[Visual Novel Review]: fault -milestone one-

Fault milestone one

Developer – ALICE IN DISSONANCE

Translator – Sekai Project

Length – 2-10 Hours

[Review copy kindly provided by Sekai Project]

[Sekai Project have had no input into the content of this review]

 Christmas seems to be the season of visual novel releases this year with a number of recent completed translations. fault –milestone one- is the first project worked on by ALICE IN DISSONANCE, a group with the goal of combining western storytelling with eastern art. While I think the success of that particular goal is debatable, fault is one of the better short visual novels I’ve read in recent memory and certainly isn’t a bad addition to the current line-up of VNs available on Steam. Despite some issues with pacing, grammatical mistakes and inconsistent visuals, fault’s interesting concepts and endearing characters make it worth your time and earn it a tentative recommendation from The Geek Clinic.

Manakravte, the use of purified energy found coursing through the veins of the world and all living things, has characterized life in the Inner Pole for as long as anyone can remember. It has enriched every aspect of life, from creation to communication, and when the capital of Rughzenhaide, one of the region’s kingdoms, falls under attack, it allows the princess Selphine and her protector Ritona to escape with their lives intact. They are whisked away by Manastreams flowing underneath the soil and emerge in the last place they would have thought possible. The Outer Pole, the Godforsaken Continent, is a place where Mana has never been plentiful and people have had to struggle to merely survive. Using the mysterious discipline known as ‘science’ to harness what little Mana they can get their hands on, those of the Outer Pole have developed massive corporations and technology that the royal pair have never seen in their homeland. On the journey to return home, they meet a happy, bubbly girl by the name of Rune who agrees to show them around. The locals don’t trust Manakravters, however, and any caught in the Outer Pole risk suffering Manashock Syndrome.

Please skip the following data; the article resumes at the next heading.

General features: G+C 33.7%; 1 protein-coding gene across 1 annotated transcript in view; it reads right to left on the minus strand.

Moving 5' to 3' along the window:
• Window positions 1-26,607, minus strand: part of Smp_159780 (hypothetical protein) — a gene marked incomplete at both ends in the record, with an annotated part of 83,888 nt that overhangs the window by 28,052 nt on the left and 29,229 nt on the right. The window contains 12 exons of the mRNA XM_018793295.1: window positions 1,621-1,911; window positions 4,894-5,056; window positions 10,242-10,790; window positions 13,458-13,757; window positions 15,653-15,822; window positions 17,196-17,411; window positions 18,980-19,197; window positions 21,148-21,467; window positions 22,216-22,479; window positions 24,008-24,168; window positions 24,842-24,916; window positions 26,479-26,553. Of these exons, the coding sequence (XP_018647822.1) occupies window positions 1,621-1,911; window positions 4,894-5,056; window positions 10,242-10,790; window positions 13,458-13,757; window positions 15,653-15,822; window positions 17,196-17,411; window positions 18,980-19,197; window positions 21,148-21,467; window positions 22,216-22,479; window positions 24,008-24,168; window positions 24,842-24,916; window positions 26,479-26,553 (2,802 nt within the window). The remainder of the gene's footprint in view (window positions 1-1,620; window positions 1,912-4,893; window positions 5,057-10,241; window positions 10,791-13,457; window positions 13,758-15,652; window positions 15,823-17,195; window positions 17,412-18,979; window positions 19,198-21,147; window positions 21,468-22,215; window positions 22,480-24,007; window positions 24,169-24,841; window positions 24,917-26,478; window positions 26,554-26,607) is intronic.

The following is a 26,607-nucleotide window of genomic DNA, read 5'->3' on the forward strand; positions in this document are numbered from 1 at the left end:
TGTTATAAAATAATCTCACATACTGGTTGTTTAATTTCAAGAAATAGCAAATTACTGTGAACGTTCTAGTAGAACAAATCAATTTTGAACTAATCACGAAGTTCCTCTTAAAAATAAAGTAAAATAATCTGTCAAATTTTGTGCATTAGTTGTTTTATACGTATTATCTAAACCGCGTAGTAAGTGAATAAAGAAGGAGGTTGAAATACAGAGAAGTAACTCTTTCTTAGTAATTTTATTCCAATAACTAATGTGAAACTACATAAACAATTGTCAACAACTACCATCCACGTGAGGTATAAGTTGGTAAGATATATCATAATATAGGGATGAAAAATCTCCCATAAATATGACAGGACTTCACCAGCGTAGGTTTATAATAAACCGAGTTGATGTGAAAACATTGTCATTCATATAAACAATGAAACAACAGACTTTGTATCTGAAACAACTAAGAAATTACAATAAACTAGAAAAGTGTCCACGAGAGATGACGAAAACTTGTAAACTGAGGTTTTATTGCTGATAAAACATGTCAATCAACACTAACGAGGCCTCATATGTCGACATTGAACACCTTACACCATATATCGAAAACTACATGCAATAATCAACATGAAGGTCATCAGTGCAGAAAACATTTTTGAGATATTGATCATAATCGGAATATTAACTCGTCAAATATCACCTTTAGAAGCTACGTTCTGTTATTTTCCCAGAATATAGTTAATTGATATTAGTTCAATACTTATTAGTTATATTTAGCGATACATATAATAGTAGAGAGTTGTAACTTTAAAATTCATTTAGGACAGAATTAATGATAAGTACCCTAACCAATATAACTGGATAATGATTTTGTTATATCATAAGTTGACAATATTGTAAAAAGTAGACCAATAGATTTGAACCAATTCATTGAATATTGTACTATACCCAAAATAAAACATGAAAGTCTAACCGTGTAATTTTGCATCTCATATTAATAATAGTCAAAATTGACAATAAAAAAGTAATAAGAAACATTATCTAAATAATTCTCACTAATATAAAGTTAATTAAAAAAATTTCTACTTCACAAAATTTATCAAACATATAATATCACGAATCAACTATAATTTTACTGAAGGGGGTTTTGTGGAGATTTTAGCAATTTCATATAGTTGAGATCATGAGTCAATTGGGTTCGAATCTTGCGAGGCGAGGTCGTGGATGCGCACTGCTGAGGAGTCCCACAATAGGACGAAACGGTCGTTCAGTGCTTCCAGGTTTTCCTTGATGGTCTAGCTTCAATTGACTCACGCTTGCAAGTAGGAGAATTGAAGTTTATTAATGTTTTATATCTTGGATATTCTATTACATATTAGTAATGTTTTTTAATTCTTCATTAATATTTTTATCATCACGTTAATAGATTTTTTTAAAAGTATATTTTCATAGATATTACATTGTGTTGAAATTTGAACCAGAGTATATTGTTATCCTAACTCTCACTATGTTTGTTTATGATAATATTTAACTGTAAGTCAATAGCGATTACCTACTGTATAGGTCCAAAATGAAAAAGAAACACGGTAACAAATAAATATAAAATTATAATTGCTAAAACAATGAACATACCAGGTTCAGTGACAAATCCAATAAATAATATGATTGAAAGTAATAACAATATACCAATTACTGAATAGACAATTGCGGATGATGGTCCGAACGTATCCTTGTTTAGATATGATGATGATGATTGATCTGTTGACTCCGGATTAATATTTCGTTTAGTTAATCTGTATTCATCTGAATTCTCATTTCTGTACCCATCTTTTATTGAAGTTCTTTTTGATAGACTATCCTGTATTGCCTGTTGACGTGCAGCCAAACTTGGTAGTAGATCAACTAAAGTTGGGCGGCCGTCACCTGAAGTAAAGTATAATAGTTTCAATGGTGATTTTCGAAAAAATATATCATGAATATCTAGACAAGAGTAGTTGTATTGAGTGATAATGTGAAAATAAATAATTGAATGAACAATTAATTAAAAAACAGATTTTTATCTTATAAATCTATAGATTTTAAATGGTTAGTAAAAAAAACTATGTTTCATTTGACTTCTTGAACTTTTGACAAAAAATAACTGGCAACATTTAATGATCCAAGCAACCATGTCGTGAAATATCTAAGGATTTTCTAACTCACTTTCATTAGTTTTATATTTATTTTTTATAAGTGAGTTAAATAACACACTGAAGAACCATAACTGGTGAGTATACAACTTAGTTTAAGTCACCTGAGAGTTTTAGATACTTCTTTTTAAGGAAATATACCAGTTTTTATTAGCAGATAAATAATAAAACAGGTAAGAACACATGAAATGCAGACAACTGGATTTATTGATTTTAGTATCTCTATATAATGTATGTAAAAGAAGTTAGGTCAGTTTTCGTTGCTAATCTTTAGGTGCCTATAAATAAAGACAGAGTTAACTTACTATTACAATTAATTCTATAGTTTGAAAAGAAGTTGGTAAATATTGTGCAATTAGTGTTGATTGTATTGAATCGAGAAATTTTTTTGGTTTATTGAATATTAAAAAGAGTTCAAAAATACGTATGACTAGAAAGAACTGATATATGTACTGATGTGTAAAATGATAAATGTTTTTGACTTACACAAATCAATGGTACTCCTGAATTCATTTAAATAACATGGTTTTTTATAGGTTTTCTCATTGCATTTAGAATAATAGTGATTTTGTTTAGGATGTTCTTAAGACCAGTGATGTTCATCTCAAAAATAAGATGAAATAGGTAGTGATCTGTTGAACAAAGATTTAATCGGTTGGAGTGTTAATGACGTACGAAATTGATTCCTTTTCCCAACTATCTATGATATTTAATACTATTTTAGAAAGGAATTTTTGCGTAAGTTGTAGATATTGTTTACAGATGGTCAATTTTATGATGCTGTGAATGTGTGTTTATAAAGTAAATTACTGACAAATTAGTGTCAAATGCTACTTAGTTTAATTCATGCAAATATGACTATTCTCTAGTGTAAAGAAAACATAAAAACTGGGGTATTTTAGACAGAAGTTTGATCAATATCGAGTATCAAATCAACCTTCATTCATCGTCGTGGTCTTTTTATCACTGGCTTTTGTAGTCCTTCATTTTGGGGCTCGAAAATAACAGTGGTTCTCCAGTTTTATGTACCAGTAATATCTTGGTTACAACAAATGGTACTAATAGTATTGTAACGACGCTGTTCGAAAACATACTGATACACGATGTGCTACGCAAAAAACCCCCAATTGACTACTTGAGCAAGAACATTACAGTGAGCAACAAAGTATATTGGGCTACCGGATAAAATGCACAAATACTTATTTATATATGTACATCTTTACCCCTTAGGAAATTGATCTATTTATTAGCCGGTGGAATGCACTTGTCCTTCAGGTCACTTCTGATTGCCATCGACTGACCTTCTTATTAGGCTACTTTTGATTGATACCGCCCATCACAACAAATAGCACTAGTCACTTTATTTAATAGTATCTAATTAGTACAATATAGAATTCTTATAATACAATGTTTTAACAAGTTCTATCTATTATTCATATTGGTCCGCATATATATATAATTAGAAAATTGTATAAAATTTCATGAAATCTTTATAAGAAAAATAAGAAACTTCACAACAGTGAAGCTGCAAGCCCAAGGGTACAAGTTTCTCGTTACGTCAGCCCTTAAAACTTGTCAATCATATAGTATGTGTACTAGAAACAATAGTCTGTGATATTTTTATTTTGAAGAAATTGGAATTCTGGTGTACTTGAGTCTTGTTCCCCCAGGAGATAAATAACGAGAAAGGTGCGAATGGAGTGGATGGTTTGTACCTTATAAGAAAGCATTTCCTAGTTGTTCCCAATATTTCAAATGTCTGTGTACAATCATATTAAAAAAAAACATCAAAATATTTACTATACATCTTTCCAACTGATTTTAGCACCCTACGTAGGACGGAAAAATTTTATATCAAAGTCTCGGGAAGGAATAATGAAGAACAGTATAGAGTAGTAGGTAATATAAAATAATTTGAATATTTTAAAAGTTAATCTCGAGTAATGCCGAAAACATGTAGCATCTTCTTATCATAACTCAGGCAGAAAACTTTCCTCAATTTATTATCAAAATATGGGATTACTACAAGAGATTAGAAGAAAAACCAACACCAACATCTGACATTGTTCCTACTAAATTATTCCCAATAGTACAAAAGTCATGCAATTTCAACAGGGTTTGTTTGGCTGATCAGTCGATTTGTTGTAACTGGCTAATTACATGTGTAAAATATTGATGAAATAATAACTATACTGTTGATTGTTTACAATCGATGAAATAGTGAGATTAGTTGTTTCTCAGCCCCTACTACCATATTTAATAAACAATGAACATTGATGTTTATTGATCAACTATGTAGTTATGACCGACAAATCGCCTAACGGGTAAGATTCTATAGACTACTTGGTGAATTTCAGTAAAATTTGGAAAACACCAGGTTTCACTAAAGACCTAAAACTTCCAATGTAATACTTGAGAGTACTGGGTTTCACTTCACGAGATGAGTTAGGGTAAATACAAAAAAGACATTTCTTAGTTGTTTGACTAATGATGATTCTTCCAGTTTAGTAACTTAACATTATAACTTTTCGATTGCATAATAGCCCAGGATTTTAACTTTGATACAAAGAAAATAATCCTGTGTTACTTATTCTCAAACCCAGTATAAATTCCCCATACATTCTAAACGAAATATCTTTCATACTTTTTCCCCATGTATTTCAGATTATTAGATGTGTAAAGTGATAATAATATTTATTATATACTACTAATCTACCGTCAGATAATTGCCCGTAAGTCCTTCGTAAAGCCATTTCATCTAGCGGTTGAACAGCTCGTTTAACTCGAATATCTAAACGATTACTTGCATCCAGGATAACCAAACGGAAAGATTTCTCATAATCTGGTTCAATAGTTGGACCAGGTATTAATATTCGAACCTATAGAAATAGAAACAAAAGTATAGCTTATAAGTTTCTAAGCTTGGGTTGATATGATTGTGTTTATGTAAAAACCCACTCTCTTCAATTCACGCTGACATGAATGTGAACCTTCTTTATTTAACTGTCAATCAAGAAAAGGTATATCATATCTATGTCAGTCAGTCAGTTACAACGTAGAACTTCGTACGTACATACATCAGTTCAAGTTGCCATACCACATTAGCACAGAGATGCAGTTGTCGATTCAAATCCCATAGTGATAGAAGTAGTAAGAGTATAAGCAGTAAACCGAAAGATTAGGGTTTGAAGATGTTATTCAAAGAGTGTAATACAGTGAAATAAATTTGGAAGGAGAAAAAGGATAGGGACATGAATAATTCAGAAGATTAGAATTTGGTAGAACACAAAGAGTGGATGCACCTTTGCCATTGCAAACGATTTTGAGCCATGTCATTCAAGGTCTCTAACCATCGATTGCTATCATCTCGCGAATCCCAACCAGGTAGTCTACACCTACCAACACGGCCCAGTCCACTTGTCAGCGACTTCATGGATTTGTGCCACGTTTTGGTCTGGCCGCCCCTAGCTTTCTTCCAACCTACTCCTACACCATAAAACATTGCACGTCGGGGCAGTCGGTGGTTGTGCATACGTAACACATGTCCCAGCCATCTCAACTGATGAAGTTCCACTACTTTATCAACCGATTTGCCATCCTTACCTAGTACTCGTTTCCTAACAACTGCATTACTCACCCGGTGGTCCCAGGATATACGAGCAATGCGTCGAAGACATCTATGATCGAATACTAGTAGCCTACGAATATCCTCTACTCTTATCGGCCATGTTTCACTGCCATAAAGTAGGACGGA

fault milestone one2

I immediately found fault -milestone one- interesting because it takes the time to establish the importance of Mana and Manakravting before whisking its readers away to a setting where those ideas simply don’t apply. Rather than feeling like I had missed out, however, the contrast between the areas described earlier in the tale and the reality the characters faced kept me that much more intrigued by what was going on. What starts off with a grand premise and a great deal at stake becomes something smaller without losing its importance, which I thought was quite well done; there’s an emotional component to the lesser scale that allows you to connect with the characters that probably wouldn’t have worked its way into the production otherwise. My problem with the story itself is that, after having built up the problem to be faced and prepared the heroines to face it…it kind of just goes away by itself, and suddenly at that. The ending and epilogue are a tad too rushed for my liking. Additionally, the short length of the story itself means that it lacks the impact of a longer title, so while the experience itself is satisfying it fails to leave a lasting impression.